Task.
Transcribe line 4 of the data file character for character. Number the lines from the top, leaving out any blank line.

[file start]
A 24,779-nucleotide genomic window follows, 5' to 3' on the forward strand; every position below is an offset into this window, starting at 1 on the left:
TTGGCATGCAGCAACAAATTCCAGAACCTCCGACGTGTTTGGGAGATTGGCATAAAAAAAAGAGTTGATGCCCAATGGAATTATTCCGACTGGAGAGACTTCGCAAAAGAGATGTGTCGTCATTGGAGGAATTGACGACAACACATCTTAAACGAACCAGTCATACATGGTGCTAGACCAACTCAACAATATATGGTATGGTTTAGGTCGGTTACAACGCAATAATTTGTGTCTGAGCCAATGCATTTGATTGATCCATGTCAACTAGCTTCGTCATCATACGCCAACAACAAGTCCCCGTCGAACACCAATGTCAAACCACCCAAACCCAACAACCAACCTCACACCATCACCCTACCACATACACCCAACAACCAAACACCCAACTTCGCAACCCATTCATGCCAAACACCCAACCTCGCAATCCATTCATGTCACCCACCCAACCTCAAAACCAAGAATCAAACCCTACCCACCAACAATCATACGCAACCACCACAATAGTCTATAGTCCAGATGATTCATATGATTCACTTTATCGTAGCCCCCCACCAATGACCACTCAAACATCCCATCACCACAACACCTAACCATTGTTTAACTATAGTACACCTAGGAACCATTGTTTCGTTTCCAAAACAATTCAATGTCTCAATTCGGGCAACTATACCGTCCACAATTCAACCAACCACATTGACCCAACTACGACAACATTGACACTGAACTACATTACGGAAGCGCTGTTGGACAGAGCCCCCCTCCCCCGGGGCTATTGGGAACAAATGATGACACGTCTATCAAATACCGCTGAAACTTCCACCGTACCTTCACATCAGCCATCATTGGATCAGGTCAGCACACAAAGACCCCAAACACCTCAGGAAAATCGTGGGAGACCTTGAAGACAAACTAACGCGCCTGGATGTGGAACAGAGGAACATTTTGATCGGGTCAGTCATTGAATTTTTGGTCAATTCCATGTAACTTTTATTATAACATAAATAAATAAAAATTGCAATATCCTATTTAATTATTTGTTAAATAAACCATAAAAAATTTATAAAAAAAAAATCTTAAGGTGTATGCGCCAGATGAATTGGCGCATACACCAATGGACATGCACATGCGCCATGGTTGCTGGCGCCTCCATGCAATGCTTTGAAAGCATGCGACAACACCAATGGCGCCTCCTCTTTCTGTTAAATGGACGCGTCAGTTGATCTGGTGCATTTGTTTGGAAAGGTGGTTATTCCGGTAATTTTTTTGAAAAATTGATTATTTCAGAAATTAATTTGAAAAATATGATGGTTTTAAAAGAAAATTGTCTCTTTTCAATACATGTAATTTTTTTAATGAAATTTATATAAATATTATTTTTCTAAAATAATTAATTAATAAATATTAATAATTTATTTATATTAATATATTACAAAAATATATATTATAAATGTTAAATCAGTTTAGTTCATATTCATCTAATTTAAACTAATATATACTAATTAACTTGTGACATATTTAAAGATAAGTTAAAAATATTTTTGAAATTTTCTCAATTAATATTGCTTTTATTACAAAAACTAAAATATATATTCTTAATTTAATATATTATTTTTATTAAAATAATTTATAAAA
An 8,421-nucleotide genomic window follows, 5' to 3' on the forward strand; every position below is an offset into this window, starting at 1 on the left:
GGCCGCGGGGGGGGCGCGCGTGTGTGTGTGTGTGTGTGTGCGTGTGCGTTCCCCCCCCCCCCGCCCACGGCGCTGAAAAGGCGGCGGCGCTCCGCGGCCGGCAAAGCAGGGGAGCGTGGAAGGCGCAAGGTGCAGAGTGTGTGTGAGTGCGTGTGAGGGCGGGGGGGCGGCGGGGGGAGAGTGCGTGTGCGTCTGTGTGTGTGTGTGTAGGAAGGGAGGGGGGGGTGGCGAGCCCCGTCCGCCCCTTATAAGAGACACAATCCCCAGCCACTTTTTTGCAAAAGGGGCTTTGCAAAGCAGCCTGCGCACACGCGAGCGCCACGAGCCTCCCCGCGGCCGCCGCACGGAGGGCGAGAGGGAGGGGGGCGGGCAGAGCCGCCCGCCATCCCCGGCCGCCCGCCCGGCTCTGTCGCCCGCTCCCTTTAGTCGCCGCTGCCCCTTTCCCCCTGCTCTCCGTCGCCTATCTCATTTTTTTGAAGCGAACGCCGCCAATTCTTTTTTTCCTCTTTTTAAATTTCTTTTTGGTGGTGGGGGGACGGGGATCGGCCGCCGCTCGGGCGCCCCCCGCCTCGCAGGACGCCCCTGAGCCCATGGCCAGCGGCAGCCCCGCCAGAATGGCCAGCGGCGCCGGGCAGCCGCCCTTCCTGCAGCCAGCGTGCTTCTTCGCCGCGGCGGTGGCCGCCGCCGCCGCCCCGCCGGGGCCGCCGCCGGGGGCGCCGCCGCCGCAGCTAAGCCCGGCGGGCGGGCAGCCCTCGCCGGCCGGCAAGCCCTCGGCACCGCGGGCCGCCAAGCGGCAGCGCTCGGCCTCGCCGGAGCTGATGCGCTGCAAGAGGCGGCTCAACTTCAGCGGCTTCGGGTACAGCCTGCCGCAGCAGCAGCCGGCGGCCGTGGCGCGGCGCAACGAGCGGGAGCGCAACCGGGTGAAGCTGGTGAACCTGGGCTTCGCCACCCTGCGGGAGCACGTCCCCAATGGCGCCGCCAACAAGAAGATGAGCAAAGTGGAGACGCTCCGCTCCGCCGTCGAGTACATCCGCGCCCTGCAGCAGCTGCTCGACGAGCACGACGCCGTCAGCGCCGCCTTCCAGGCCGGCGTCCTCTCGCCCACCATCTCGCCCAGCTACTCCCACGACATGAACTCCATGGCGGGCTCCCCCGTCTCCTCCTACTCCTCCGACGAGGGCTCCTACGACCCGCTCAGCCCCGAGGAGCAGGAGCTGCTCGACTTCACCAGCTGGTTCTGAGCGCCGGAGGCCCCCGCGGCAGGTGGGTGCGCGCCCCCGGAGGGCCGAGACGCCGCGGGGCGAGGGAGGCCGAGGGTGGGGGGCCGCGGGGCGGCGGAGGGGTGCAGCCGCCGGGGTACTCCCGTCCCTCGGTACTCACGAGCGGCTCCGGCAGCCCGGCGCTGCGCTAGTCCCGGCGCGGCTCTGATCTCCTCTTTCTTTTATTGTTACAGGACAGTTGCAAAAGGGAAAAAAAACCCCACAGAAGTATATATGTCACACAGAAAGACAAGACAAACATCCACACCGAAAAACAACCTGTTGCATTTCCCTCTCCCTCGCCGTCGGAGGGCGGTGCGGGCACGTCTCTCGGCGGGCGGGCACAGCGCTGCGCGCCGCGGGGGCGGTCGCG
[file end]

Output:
GGCCGCGGGGGGGGCGCGCGTGTGTGTGTGTGTGTGTGTGCGTGTGCGTTCCCCCCCCCCCCGCCCACGGCGCTGAAAAGGCGGCGGCGCTCCGCGGCCGGCAAAGCAGGGGAGCGTGGAAGGCGCAAGGTGCAGAGTGTGTGTGAGTGCGTGTGAGGGCGGGGGGGCGGCGGGGGGAGAGTGCGTGTGCGTCTGTGTGTGTGTGTGTAGGAAGGGAGGGGGGGGTGGCGAGCCCCGTCCGCCCCTTATAAGAGACACAATCCCCAGCCACTTTTTTGCAAAAGGGGCTTTGCAAAGCAGCCTGCGCACACGCGAGCGCCACGAGCCTCCCCGCGGCCGCCGCACGGAGGGCGAGAGGGAGGGGGGCGGGCAGAGCCGCCCGCCATCCCCGGCCGCCCGCCCGGCTCTGTCGCCCGCTCCCTTTAGTCGCCGCTGCCCCTTTCCCCCTGCTCTCCGTCGCCTATCTCATTTTTTTGAAGCGAACGCCGCCAATTCTTTTTTTCCTCTTTTTAAATTTCTTTTTGGTGGTGGGGGGACGGGGATCGGCCGCCGCTCGGGCGCCCCCCGCCTCGCAGGACGCCCCTGAGCCCATGGCCAGCGGCAGCCCCGCCAGAATGGCCAGCGGCGCCGGGCAGCCGCCCTTCCTGCAGCCAGCGTGCTTCTTCGCCGCGGCGGTGGCCGCCGCCGCCGCCCCGCCGGGGCCGCCGCCGGGGGCGCCGCCGCCGCAGCTAAGCCCGGCGGGCGGGCAGCCCTCGCCGGCCGGCAAGCCCTCGGCACCGCGGGCCGCCAAGCGGCAGCGCTCGGCCTCGCCGGAGCTGATGCGCTGCAAGAGGCGGCTCAACTTCAGCGGCTTCGGGTACAGCCTGCCGCAGCAGCAGCCGGCGGCCGTGGCGCGGCGCAACGAGCGGGAGCGCAACCGGGTGAAGCTGGTGAACCTGGGCTTCGCCACCCTGCGGGAGCACGTCCCCAATGGCGCCGCCAACAAGAAGATGAGCAAAGTGGAGACGCTCCGCTCCGCCGTCGAGTACATCCGCGCCCTGCAGCAGCTGCTCGACGAGCACGACGCCGTCAGCGCCGCCTTCCAGGCCGGCGTCCTCTCGCCCACCATCTCGCCCAGCTACTCCCACGACATGAACTCCATGGCGGGCTCCCCCGTCTCCTCCTACTCCTCCGACGAGGGCTCCTACGACCCGCTCAGCCCCGAGGAGCAGGAGCTGCTCGACTTCACCAGCTGGTTCTGAGCGCCGGAGGCCCCCGCGGCAGGTGGGTGCGCGCCCCCGGAGGGCCGAGACGCCGCGGGGCGAGGGAGGCCGAGGGTGGGGGGCCGCGGGGCGGCGGAGGGGTGCAGCCGCCGGGGTACTCCCGTCCCTCGGTACTCACGAGCGGCTCCGGCAGCCCGGCGCTGCGCTAGTCCCGGCGCGGCTCTGATCTCCTCTTTCTTTTATTGTTACAGGACAGTTGCAAAAGGGAAAAAAAACCCCACAGAAGTATATATGTCACACAGAAAGACAAGACAAACATCCACACCGAAAAACAACCTGTTGCATTTCCCTCTCCCTCGCCGTCGGAGGGCGGTGCGGGCACGTCTCTCGGCGGGCGGGCACAGCGCTGCGCGCCGCGGGGGCGGTCGCG